Farmers pulled the string – fear of wolves and bears: Almabtrieb in May!


For some alpine farmers in the Ausserfern in Tyrol, this year’s alpine season is over – after less than 14 days! 750 animals were taken from the alpine pastures. The reason is the wolf and bear roaming the area and have already killed 15 sheep. The tension, but also the uncertainty is great!

East Tyrol, the Ötztal and now also the Ausserfern are currently the hotspots for wolves, bears and golden jackals. In the Reutte district, hunters photographed bear footprints in the snow. The photos spread like wildfire across the internet. After 15 tears, the farmers took 750 sheep from the Schwarzwasser in the Lechtal, of which 200 from the Unterland. The journey to the supposedly safe Alm should have protected them from attacks at home.

‘We must act quickly now’
“The mountain season could not have started worse,” says Josef Hechenberger, chairman of the LK in Tyrol: “The fact that cracks have already appeared in many districts confirms the explosiveness of the situation. Now you have to act quickly, when sampling , evaluate and photograph.”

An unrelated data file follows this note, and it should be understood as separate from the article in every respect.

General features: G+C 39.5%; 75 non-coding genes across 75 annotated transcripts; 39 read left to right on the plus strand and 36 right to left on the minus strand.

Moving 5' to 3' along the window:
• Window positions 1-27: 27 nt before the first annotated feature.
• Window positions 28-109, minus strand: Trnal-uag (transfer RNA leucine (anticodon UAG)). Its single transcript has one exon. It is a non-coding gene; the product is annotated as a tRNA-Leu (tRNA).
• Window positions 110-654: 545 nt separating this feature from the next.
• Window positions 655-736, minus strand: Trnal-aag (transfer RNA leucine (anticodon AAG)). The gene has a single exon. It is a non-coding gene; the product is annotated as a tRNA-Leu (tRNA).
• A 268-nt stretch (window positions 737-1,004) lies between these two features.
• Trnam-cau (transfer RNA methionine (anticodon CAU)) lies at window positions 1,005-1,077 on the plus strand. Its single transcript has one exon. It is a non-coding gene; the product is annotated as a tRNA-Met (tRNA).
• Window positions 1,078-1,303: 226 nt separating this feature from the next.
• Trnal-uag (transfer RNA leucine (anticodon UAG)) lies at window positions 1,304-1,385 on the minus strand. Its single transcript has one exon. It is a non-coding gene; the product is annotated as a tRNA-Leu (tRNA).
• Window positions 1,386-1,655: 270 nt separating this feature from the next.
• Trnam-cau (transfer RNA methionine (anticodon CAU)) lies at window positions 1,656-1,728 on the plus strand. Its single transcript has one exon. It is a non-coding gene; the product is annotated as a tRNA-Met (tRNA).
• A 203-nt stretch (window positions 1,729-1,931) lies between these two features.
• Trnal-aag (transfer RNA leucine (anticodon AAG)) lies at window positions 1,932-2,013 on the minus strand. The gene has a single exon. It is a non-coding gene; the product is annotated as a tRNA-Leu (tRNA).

The state entered into force on Friday the second shooting regulation after East Tyrol. It is about a wolf in the municipality of Umhausen in the Ötztal. In 45 hunting areas within a radius of ten kilometers, a wolf can be killed in the next eight weeks. “This shows that while our overall goal remains to lower wolf conservation status, we are taking action as soon as possible,” says LHStv. Josef Geisler (ÖVP).

“It should look like a traffic fine
The same is probably the case in the Ausserfern, where it is also an angry wolf by definition. “More and more mountain tours are being canceled or stopped,” says Stefan Brugger of Weidezone Tirol, an association of thousands of sheep farmers from all over the country. An even faster firing sequence would be desirable. “Tear, assessment, regulation: it should look like a traffic fine,” says Brugger. “Although two days is already very good.”

“Too dangerous for animals, but not for walkers?”
He warns of enormous damage to the image of tourism: “We withdraw from the alpine pastures because of the danger with our animals, but do we let guests in with their lap dogs? When alpine pastures are no longer worked, the problems really begin.”

Source: Krone


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